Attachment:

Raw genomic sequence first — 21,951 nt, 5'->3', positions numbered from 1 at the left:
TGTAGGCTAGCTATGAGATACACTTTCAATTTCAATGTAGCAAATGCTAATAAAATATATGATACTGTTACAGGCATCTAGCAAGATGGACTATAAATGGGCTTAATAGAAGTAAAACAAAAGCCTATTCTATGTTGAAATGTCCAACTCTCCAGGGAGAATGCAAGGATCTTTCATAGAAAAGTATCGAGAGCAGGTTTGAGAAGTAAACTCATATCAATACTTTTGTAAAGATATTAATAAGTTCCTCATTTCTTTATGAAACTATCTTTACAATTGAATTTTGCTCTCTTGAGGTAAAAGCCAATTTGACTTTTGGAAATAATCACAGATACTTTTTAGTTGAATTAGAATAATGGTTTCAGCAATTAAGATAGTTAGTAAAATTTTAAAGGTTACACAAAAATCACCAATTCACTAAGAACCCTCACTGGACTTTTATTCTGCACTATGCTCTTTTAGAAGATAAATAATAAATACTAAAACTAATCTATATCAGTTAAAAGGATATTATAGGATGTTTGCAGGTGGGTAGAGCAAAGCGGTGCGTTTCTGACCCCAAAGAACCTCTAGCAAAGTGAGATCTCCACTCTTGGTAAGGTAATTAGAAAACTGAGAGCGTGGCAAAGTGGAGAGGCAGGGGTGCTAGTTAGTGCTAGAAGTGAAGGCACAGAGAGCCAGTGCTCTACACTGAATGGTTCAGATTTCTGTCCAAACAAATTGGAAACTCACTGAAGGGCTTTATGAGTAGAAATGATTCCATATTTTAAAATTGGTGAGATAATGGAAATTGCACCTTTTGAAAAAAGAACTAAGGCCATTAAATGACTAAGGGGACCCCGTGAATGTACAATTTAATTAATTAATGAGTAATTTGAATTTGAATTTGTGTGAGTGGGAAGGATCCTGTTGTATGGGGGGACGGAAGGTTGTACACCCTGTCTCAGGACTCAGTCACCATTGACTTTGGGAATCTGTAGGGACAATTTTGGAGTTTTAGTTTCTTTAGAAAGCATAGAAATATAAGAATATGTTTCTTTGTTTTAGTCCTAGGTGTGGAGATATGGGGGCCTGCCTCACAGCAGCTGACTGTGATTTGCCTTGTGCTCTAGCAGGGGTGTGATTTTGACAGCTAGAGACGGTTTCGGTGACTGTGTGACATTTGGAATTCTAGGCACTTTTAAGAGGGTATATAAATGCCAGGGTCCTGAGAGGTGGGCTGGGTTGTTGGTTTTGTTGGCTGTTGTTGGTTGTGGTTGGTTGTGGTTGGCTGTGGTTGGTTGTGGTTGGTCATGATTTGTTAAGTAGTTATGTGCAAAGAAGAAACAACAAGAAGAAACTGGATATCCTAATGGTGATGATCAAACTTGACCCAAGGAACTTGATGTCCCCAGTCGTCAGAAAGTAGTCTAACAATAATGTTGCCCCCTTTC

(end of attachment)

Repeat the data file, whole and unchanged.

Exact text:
Raw genomic sequence first — 21,951 nt, 5'->3', positions numbered from 1 at the left:
TGTAGGCTAGCTATGAGATACACTTTCAATTTCAATGTAGCAAATGCTAATAAAATATATGATACTGTTACAGGCATCTAGCAAGATGGACTATAAATGGGCTTAATAGAAGTAAAACAAAAGCCTATTCTATGTTGAAATGTCCAACTCTCCAGGGAGAATGCAAGGATCTTTCATAGAAAAGTATCGAGAGCAGGTTTGAGAAGTAAACTCATATCAATACTTTTGTAAAGATATTAATAAGTTCCTCATTTCTTTATGAAACTATCTTTACAATTGAATTTTGCTCTCTTGAGGTAAAAGCCAATTTGACTTTTGGAAATAATCACAGATACTTTTTAGTTGAATTAGAATAATGGTTTCAGCAATTAAGATAGTTAGTAAAATTTTAAAGGTTACACAAAAATCACCAATTCACTAAGAACCCTCACTGGACTTTTATTCTGCACTATGCTCTTTTAGAAGATAAATAATAAATACTAAAACTAATCTATATCAGTTAAAAGGATATTATAGGATGTTTGCAGGTGGGTAGAGCAAAGCGGTGCGTTTCTGACCCCAAAGAACCTCTAGCAAAGTGAGATCTCCACTCTTGGTAAGGTAATTAGAAAACTGAGAGCGTGGCAAAGTGGAGAGGCAGGGGTGCTAGTTAGTGCTAGAAGTGAAGGCACAGAGAGCCAGTGCTCTACACTGAATGGTTCAGATTTCTGTCCAAACAAATTGGAAACTCACTGAAGGGCTTTATGAGTAGAAATGATTCCATATTTTAAAATTGGTGAGATAATGGAAATTGCACCTTTTGAAAAAAGAACTAAGGCCATTAAATGACTAAGGGGACCCCGTGAATGTACAATTTAATTAATTAATGAGTAATTTGAATTTGAATTTGTGTGAGTGGGAAGGATCCTGTTGTATGGGGGGACGGAAGGTTGTACACCCTGTCTCAGGACTCAGTCACCATTGACTTTGGGAATCTGTAGGGACAATTTTGGAGTTTTAGTTTCTTTAGAAAGCATAGAAATATAAGAATATGTTTCTTTGTTTTAGTCCTAGGTGTGGAGATATGGGGGCCTGCCTCACAGCAGCTGACTGTGATTTGCCTTGTGCTCTAGCAGGGGTGTGATTTTGACAGCTAGAGACGGTTTCGGTGACTGTGTGACATTTGGAATTCTAGGCACTTTTAAGAGGGTATATAAATGCCAGGGTCCTGAGAGGTGGGCTGGGTTGTTGGTTTTGTTGGCTGTTGTTGGTTGTGGTTGGTTGTGGTTGGCTGTGGTTGGTTGTGGTTGGTCATGATTTGTTAAGTAGTTATGTGCAAAGAAGAAACAACAAGAAGAAACTGGATATCCTAATGGTGATGATCAAACTTGACCCAAGGAACTTGATGTCCCCAGTCGTCAGAAAGTAGTCTAACAATAATGTTGCCCCCTTTC